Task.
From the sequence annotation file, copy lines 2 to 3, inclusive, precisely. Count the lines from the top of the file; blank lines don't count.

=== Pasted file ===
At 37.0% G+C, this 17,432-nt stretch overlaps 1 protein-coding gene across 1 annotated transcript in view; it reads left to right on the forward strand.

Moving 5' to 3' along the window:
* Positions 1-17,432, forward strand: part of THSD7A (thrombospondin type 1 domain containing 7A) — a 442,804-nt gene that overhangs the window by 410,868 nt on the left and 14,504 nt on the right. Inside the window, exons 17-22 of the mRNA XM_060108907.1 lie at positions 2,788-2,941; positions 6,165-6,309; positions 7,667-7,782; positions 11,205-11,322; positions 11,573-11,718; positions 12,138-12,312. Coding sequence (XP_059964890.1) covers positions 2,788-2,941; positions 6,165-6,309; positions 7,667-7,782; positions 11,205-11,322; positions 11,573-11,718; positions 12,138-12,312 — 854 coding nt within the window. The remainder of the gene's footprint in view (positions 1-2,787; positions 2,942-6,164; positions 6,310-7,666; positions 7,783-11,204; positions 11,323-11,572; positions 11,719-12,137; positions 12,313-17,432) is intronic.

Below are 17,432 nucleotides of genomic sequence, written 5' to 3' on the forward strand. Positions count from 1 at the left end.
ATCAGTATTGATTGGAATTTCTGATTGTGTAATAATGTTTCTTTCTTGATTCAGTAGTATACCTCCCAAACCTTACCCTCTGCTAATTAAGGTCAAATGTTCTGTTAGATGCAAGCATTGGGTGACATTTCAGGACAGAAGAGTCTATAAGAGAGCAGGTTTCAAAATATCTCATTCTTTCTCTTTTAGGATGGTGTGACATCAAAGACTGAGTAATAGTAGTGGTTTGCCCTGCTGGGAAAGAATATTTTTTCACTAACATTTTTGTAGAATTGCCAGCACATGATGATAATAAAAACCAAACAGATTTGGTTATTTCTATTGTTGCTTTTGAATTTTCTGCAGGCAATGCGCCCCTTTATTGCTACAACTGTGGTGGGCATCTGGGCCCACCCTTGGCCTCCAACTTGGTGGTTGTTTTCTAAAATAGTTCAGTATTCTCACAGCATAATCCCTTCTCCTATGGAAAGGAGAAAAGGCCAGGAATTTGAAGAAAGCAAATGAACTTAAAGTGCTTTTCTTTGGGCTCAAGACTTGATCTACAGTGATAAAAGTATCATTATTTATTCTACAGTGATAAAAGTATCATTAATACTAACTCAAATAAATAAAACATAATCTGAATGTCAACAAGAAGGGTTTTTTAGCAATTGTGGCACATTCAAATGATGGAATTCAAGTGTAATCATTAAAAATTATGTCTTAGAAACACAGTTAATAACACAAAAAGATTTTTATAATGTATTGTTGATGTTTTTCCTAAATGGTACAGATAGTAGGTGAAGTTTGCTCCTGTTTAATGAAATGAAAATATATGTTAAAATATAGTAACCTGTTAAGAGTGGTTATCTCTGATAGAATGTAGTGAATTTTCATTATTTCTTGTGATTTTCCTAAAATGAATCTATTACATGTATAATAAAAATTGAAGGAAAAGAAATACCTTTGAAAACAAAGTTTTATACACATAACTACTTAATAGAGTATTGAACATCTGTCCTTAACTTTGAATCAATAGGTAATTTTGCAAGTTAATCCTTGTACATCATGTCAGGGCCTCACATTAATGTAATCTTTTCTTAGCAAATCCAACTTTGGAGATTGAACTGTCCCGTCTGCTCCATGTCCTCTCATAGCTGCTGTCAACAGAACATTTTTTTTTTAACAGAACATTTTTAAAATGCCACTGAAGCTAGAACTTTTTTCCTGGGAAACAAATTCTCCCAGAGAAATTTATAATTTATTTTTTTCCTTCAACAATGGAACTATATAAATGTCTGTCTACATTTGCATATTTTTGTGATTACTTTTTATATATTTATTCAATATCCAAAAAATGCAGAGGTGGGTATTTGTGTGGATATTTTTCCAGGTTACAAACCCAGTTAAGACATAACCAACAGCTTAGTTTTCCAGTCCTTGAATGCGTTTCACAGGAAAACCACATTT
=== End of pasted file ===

Moving 5' to 3' along the window:
* Positions 1-17,432, forward strand: part of THSD7A (thrombospondin type 1 domain containing 7A) — a 442,804-nt gene that overhangs the window by 410,868 nt on the left and 14,504 nt on the right. Inside the window, exons 17-22 of the mRNA XM_060108907.1 lie at positions 2,788-2,941; positions 6,165-6,309; positions 7,667-7,782; positions 11,205-11,322; positions 11,573-11,718; positions 12,138-12,312. Coding sequence (XP_059964890.1) covers positions 2,788-2,941; positions 6,165-6,309; positions 7,667-7,782; positions 11,205-11,322; positions 11,573-11,718; positions 12,138-12,312 — 854 coding nt within the window. The remainder of the gene's footprint in view (positions 1-2,787; positions 2,942-6,164; positions 6,310-7,666; positions 7,783-11,204; positions 11,323-11,572; positions 11,719-12,137; positions 12,313-17,432) is intronic.